Even the experts view sales enablement a little differently. We’ve collected a few of these definitions in our Sales Enablement Plan Methodology, a resource that may help if you’re trying to figure out what to do about sales enablement.
Demand Metric is currently conducting a study, sponsored by Qvidian, to learn how sales enablement is defined and understood, as well as what kind of results it is delivering. We’ll present the findings of this study at DemandCon Boston in a few weeks, but we’re already seeing some interesting things in the data.
The study confirms that there are indeed many different views of sales enablement. The most agreed upon definition emerging from the data so far is that sales enablement develops strategy to help improve the sales process. This isn’t all that sales enablement is or does, but it is, so far, the most important ingredient of the potpourri that is sales enablement. If we go no further in our discussion, we can probably agree that sales enablement is a strategic function. Strategic, at least, in the nature of what it does, if not strategic in its importance to the organization.
Given that the data is telling us that the work of sales enablement is to develop strategy, it stands to reason that when we look at the focus of its work or output, we expect to see a strong strategic focus orientation. This, at least, is the logical conclusion. However, the data from our sales enablement study tells us something different. Specifically, our study survey asked participants to describe their sales enablement function in terms of how strategic or operational it is. Just 12 percent of respondents reported that in their organizations, sales enablement was primarily or very strategic in its orientation. This operations-centric view doesn’t match the most popular definition of sales enablement. And if you’re confused, you’re apparently in good company.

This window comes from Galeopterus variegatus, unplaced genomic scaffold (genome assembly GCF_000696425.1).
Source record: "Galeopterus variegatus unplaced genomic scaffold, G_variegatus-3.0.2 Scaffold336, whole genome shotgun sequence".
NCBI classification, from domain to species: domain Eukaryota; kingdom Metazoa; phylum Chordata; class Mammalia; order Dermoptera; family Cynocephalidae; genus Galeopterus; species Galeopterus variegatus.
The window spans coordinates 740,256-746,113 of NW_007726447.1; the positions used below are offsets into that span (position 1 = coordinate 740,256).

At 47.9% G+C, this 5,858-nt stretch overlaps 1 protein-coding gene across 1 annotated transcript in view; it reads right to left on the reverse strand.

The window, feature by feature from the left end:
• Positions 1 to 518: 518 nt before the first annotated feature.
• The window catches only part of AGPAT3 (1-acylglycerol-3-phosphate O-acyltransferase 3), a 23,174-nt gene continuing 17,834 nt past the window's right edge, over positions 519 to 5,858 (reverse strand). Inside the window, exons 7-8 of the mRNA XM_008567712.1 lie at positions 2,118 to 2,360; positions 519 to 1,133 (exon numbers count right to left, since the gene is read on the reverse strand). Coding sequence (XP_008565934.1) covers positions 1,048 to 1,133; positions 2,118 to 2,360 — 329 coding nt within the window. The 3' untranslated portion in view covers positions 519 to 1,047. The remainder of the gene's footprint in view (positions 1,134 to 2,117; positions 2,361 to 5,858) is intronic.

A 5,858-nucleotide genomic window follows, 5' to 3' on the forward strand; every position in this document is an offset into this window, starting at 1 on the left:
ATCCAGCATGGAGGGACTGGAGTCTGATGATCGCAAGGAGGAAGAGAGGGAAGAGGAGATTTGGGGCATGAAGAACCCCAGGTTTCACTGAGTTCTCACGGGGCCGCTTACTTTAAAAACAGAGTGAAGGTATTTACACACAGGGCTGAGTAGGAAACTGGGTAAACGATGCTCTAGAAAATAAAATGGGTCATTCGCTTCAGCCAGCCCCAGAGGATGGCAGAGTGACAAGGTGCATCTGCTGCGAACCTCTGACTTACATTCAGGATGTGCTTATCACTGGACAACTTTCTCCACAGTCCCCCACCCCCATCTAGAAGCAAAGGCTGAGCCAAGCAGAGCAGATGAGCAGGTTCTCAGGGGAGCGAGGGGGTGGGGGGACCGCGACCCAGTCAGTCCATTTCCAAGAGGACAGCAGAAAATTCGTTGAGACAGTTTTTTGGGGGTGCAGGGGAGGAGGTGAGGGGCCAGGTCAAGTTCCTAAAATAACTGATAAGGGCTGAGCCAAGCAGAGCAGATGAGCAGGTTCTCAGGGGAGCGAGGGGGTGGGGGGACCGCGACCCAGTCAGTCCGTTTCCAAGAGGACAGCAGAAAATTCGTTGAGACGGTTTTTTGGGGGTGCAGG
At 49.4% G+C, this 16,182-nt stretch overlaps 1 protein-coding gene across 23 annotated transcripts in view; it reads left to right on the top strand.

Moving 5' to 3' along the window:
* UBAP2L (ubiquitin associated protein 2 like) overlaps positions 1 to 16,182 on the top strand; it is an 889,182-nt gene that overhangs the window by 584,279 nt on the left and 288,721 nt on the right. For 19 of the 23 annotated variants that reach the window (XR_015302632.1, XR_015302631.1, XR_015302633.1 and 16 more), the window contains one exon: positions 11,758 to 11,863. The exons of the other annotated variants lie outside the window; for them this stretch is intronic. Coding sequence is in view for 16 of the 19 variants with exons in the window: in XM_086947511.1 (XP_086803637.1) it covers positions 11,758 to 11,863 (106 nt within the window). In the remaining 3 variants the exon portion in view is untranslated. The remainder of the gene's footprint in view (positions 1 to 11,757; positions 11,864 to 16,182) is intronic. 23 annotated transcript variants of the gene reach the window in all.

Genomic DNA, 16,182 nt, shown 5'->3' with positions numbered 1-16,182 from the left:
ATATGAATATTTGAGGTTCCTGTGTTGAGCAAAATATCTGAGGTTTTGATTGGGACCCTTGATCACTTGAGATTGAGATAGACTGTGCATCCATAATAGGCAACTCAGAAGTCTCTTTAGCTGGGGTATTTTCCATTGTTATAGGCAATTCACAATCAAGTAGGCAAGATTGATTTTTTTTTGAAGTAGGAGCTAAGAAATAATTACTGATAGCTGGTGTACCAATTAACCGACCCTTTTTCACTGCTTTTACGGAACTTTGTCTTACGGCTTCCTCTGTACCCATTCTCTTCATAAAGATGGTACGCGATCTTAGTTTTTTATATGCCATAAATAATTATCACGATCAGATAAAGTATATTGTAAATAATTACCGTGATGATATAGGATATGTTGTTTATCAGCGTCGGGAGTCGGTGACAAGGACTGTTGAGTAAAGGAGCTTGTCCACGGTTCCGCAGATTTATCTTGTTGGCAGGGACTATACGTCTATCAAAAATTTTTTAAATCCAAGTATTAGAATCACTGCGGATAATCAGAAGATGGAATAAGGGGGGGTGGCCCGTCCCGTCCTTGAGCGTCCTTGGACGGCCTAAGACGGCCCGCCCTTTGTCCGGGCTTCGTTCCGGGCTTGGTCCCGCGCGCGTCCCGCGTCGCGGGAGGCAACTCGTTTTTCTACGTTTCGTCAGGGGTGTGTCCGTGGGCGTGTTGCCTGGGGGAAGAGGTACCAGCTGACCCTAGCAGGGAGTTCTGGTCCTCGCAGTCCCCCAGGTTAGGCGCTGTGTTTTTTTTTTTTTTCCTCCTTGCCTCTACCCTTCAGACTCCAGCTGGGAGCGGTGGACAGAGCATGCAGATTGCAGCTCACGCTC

The paradox in this data is representative of the world of sales enablement. There’s certainly much more to the sales enablement story than the glimpse we’ve shared here. We look forward to pulling back the curtain on sales enablement at DemandCon Boston 2013 to reveal the results of this study.
Jerry Rackley joined Demand Metric in October 2011 as Vice President of Marketing & Product Development. He began his 28-year marketing career at IBM, and his work record includes experience in the technology and financial services sectors. During his career, he has worked with companies ranging in size from startups to members of the global 1000, performing marketing, marketing communication, public relations and product management work. A graduate of Oklahoma State University, he is an adjunct Marketing faculty member in the Spears School of Business. He resides in Stillwater, Oklahoma with his wife and family.
Join Jerry and Demand Metric’s Jesse Hopps for a closer look at sales enablement during DemandCon Boston, including what it means, how to create a sales enablement process and successful case studies during “Sales Enablement in 2013: Benchmarks, Insights and Best Practices.” Hope to see you there!